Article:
» «

NAIA Breakout Session
State of the Association Report
(Tuesday, June 16, 9:30 - 10:45 a.m.)

Greg Feris:

Good morning ladies and gentlemen. My name is Greg Feris, the director of athletics at Wayland Baptist University. I will be introducing a couple of folks this morning and making a couple of announcements. You will recall that we have two other NAIA Breakout Sessions this morning. We do have a Breakout Session that starts at 10:15, and then Dr. Yandell will conduct our Annual Business Session this morning. Both of those meetings will be here in this same room.

I would also like to remind you that the NACDA Scholarship Awards Luncheon begins this afternoon at 1:00 p.m. We have four NAIA students that will be recognized at that function along with NCAA Division I, II and III students. Later this morning, at our Business Session, I'll give you a little update on the Sears Directors' Cup.

Before I introduce Dr. Will Crouch, I would like to recognize a small group here to conduct other business. These are individuals who work very hard on behalf of the NAIA and our various programs. They are here in another capacity and have met over the last couple of days. That's the Executive Committee of our Council of Presidents. I would like to ask these individuals to stand and after we have recognized them, let's give them a round of applause.

On my left is Dr. Bill Crouch, president of Georgetown College, a member of the Mid-South Conference. He is chair of the Executive Committee and the Council of Presidents; Dr. Sheila Stearns, chancellor at Western Montana College, member of the Frontier Conference and the immediate past chair of the Council of Presidents; Dr. James Bultman, president of Northwestern College in Orange City, Iowa, member of the Nebraska-Iowa Athletic Conference; Dr. Mike Easton, president of the University of Maine at Presque Isle, a member of the Maine Athletic Conference; and Dr. Barry Dorsey, president of the University of Rio Grande in Rio Grande, Ohio and a member of the American Mid-East Conference. Ladies and gentlemen, this is the Executive Committee of the Council of Presidents.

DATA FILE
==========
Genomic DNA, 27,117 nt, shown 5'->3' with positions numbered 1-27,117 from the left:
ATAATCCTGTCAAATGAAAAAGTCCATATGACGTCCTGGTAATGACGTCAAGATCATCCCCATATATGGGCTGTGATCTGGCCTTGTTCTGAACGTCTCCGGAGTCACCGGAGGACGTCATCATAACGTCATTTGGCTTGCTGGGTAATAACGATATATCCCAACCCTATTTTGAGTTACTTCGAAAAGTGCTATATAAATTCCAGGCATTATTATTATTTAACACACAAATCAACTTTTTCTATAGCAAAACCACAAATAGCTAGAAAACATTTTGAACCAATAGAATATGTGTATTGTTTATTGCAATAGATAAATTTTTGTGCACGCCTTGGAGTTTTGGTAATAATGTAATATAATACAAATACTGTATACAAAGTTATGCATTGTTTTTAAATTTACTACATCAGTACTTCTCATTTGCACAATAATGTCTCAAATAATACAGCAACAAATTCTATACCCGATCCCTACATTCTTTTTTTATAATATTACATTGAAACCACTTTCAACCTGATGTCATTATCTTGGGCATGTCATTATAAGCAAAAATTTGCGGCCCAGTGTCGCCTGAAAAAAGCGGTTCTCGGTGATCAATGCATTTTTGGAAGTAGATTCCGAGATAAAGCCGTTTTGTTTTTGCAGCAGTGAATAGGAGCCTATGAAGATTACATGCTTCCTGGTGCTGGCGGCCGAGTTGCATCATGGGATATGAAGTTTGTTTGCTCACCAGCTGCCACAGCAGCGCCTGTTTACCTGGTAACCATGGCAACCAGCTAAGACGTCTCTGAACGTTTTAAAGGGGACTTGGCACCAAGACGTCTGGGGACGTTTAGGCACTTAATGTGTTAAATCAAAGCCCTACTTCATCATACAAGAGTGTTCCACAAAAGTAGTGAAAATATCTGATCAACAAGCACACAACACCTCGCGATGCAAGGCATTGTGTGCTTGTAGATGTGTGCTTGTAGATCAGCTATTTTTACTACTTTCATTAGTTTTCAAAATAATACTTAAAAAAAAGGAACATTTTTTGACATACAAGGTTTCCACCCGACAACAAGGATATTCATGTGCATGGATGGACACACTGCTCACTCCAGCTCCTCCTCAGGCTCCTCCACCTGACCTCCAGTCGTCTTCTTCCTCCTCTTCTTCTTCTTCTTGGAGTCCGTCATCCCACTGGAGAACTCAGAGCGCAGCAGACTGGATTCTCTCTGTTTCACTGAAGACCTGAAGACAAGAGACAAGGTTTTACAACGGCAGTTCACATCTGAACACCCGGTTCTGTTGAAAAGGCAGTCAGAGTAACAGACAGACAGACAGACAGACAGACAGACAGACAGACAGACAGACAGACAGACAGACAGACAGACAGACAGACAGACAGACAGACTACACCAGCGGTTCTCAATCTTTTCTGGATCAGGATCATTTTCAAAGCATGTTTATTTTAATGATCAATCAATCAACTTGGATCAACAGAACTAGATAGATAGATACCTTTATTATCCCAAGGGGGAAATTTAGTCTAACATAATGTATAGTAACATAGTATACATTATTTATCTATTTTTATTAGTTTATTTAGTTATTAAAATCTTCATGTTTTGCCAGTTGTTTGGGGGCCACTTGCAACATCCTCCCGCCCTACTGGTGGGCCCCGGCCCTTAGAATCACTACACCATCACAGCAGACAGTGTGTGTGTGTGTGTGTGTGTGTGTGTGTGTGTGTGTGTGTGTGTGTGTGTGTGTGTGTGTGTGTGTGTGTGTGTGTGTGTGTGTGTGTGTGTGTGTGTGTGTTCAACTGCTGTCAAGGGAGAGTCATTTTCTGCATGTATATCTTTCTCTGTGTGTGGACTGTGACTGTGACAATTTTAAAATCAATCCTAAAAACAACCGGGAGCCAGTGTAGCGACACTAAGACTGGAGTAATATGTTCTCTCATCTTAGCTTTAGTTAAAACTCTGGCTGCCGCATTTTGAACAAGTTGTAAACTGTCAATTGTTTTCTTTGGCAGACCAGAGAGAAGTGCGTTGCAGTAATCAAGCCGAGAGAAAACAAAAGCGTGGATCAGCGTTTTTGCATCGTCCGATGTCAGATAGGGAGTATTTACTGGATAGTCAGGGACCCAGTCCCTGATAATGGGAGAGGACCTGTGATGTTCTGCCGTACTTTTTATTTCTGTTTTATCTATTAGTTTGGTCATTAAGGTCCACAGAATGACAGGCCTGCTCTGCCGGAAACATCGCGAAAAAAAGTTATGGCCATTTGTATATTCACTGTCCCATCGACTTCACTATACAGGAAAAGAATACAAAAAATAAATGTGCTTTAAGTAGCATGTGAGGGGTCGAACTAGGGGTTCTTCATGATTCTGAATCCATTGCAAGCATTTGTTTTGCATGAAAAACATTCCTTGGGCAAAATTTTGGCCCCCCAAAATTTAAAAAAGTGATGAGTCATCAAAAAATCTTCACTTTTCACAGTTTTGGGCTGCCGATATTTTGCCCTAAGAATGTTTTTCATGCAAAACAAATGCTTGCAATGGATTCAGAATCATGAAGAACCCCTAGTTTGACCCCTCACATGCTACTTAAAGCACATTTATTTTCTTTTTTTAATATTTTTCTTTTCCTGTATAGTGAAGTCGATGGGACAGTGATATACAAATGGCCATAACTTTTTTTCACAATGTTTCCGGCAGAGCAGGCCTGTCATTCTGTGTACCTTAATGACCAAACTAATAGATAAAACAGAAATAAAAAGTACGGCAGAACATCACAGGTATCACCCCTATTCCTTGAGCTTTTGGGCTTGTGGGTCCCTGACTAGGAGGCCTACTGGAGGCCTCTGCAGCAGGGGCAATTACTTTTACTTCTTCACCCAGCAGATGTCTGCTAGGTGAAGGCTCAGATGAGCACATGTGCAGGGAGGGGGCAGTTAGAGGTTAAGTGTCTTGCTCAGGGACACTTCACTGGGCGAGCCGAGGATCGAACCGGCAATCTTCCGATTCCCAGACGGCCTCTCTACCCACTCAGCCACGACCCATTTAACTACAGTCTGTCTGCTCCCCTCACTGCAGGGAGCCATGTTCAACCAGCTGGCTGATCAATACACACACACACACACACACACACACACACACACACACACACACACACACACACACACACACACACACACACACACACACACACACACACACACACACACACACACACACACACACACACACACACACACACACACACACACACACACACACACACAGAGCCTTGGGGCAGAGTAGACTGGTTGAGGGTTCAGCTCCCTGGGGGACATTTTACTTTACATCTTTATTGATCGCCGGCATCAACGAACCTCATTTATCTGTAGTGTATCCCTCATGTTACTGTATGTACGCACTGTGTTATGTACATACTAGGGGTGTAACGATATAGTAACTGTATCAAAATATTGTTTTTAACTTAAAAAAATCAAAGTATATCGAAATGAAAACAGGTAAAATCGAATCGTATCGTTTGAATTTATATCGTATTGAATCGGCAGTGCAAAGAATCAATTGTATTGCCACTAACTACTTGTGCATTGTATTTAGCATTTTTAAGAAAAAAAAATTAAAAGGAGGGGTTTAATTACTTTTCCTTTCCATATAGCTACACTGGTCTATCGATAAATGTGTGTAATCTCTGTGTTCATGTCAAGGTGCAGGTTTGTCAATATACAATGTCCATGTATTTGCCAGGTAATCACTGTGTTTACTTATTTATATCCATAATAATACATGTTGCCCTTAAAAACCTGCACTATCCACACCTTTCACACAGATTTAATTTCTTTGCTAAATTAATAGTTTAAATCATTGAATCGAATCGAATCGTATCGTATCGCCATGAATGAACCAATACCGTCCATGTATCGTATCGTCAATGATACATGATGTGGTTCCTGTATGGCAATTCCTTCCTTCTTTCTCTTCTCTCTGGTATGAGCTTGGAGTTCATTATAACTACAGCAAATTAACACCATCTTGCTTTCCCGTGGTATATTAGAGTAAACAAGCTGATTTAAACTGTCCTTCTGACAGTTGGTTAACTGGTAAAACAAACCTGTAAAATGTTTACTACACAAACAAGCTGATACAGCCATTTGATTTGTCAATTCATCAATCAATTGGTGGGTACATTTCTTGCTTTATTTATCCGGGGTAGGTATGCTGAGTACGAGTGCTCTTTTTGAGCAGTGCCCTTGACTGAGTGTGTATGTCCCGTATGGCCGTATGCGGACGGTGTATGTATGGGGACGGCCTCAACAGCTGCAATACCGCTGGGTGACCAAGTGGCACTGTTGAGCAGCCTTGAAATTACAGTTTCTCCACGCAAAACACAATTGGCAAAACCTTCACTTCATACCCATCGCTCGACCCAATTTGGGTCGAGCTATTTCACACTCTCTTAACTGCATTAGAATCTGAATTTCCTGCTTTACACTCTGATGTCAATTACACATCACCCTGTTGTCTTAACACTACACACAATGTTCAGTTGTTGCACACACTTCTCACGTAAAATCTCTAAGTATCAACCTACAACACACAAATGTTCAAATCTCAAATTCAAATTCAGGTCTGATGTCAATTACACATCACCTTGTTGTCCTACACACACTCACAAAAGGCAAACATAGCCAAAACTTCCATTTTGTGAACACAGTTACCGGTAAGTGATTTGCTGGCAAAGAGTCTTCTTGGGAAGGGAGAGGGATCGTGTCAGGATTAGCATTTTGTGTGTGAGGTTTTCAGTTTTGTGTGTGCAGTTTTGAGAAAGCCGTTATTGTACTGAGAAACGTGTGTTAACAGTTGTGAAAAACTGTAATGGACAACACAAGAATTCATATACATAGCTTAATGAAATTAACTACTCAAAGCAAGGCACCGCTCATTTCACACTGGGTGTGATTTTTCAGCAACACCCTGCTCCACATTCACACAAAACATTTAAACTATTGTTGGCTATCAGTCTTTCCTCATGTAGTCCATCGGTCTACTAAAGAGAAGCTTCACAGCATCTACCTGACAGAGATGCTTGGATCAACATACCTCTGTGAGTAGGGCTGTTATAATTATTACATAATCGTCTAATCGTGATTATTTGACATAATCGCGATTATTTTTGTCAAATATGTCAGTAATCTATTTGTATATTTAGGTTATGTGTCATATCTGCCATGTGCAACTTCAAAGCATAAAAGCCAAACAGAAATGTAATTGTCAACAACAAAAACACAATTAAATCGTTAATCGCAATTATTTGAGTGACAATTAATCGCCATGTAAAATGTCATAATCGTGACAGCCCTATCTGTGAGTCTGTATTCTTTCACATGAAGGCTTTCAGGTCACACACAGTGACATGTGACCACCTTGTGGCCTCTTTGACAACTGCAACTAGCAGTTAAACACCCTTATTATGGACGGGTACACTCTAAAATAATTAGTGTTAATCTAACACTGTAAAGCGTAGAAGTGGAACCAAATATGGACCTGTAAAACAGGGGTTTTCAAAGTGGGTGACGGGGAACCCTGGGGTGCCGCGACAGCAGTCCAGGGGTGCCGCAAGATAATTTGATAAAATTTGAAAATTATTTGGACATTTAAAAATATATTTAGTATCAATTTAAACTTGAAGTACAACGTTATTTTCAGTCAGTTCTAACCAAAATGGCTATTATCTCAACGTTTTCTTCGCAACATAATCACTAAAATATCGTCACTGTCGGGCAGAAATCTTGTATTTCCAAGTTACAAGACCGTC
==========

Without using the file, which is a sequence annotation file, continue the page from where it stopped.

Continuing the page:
I'd like to ask Dr. Crouch to step to the podium to introduce Mr. Baker. Most of you know, Dr. Crouch is in his second year as chair of the Council of Presidents and the Executive Committee. Dr. Crouch has done great things at Georgetown College and was one of the individuals who gave birth to the Mid-South Conference. That is not just coming into it's own, but is in its own in terms of the NAIA and what it does in this part of the world.

We are grateful you and the others have joined us this morning.

Bill Crouch:

Thank you Greg, and thank all of you for what you do on behalf of the NAIA. Steve and I were just talking about how much sense it makes for the Administrative Committee to be here during your meeting to give us the opportunity to react to things along the way and also to see how hard you work. This is the first time the Administrative Committee has combined the meeting with this meeting and it might be something we'll continue to do in the future.

It's a privilege for me to introduce Steve Baker. All of you know him and have heard about what he's bringing to our organization. I had the opportunity to serve on the Search Committee that Sheila Stearns chaired to find Steve. We were quite clear on the type of leadership we felt this organization needed to have. Someone with a marketing background, someone who understood the world of sports and the business of sports, someone who had good communication skills and someone who had a vision.

We interviewed many people, and people in many high places and with outstanding credentials, but when we heard about Steve Baker and began having the initial conversations, we were convinced right off the bat that this is the person to lead the NAIA where we wanted to go. You know he's a former NAIA coach, played baseball in college. He coached at the University of Denver when it was an NAIA school. He has a MBA from Northwestern and was with Major League Baseball International for a number of years before joining the NAIA.

It was rumored this morning around the Hilton that last night, in an ESPN interview with Mark McGwire, when asked if he felt if he would break Roger Maris' record this year, he implied that he felt he would. He said, "I know I would if Steve Baker was still pitching in Major League Baseball." His reputation proceeds him. I believe we're in the process of breaking many records for home runs and Steve Baker is our coach and we're delighted to have him here. Join me in welcoming Steve Baker.

Steve Baker:

Thank you. Luckily, I don't pitch anymore. I would help break a lot of records, not just McGwire's. He mentioned a brief coaching stint I had with the University of Denver while going to school there. As a pitching coach for one year, I led a team of pitchers that had an ERA at the end of the season of 11.5. I didn't learn much on the mounds.

I appreciate Bill's introduction and covering some of my background and saying some nice things about me. It's probably the last time I'll be introduced that way. It's time for action and results and I hope that in the future, as I'm introduced or any other representatives of the NAIA are, people say some great things about some things we've accomplished in a short period of time. I think we're heading in that direction very quickly.